Simple rules for marketing your business
Provided by Business Partners Ltd, South Africa's leading investor in SMEs
Marketing your business is one of the most important things you can do to ensure its success. This may sound obvious to you, but many entrepreneurs who are specialists in their own fields find themselves stumped when it comes to marketing.
A marketing strategy must be carefully developed with an estimated costing around the activities you envisage. Your potential clients need to know about your products or services, and about the benefits they offer. Here are some basic principles and guidelines to follow when putting together your marketing plan.
Define your business clearly
Before undertaking any form of marketing, it’s important that you've clearly defined what your business is about. Ask yourself:
- What are our key products and services?
- What are the benefits of these to existing and potential customers?
- Are our products or services unique in any way?
- Is our location unique in any way?
- Are our times of business different to those offered by our competitors?
- Do we offer any special technological competencies?
- Do we offer any specific lifestyle benefits and/or conveniences to our customers?
- Do we offer any unique innovations?
- What are our strengths and weaknesses?
- Know your customers
This is one of the most important aspects of marketing, yet it is often overlooked. Too many businesses focus on selling existing products rather than on meeting evolving customer needs and, in an increasingly competitive business environment, this isn't always effective.
It's important to take into account whether your customers and potential customers have particular needs or specific likes and dislikes. For example, if you own a shoe store, you need to know whether your customers want exclusive imported one-offs, elegant local shoes or discounted lines. The influence of geographic location on customer needs also needs to be considered. Surfboards aren’t a big seller in Johannesburg, for instance.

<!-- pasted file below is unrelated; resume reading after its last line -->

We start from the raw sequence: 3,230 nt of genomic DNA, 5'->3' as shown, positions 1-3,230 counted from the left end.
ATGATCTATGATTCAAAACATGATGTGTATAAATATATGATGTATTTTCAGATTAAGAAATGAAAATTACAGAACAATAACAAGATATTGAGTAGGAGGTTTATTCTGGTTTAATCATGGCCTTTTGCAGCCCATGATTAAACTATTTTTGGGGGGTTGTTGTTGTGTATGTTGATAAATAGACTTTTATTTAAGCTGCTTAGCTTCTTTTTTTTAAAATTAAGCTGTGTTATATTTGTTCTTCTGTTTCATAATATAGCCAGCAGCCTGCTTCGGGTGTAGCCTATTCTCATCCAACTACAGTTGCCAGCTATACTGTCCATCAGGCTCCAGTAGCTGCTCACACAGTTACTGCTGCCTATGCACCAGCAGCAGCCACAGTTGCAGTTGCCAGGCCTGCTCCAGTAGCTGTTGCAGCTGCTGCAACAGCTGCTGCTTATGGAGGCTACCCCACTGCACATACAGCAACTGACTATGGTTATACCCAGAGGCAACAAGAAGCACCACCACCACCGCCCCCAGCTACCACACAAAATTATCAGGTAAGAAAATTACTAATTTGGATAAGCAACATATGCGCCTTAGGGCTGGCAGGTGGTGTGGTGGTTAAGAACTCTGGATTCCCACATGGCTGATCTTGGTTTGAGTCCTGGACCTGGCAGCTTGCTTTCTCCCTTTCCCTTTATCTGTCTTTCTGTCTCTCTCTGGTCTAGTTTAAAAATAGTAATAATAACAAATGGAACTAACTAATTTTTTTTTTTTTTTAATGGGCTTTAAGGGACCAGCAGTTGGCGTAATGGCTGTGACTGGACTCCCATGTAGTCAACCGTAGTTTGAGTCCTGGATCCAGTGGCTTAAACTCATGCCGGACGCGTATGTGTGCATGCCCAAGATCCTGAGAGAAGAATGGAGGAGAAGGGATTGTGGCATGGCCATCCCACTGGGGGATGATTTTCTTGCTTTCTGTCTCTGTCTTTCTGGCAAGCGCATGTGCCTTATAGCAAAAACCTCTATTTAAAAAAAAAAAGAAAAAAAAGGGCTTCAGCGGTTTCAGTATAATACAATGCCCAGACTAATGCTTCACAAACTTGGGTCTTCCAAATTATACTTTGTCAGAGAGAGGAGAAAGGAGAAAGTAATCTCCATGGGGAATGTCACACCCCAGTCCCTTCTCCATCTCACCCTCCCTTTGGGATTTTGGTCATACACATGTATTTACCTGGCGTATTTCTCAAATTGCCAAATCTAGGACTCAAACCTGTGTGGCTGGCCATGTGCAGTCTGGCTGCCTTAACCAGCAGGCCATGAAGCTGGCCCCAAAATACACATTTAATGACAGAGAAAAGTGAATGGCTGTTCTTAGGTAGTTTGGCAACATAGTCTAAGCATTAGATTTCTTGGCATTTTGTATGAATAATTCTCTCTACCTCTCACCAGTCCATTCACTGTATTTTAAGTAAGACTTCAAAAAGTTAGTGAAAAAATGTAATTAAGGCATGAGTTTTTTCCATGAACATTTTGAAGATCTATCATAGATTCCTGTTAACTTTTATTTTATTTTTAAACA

Also don’t forget that customers have actual and psychological needs, and the solution you offer to both of these should ideally be present in all of your communications. For example, communicate that a range of healthy ready-made meals not only takes care of suppers for stressed working moms, but will also make them feel secure that they’re providing nourishing meals for their families.
You can get to know your customers better by:
- Analysing and discussing your sales figures
- Analysing and discussing feedback from the sales team
- Doing in-store or mailed customer surveys
- Commissioning formal market research
- Watching out for developing trends in the media, in your area and in your industry
- Taking note of competitor activity designed to meet new or developing needs
Advertise where it counts
Advertising is expensive, but effective when used correctly. When advertising in any form of media, it’s important to do it regularly, in the right media for your business and to be consistent in your message.
Large retailers have long understood the benefits of regular advertising supplements in their local and community newspapers, for instance - supplements that their customers have come to expect and depend on. Similarly, advertising in trade publications works particularly if you want to reach a well-defined trade audience.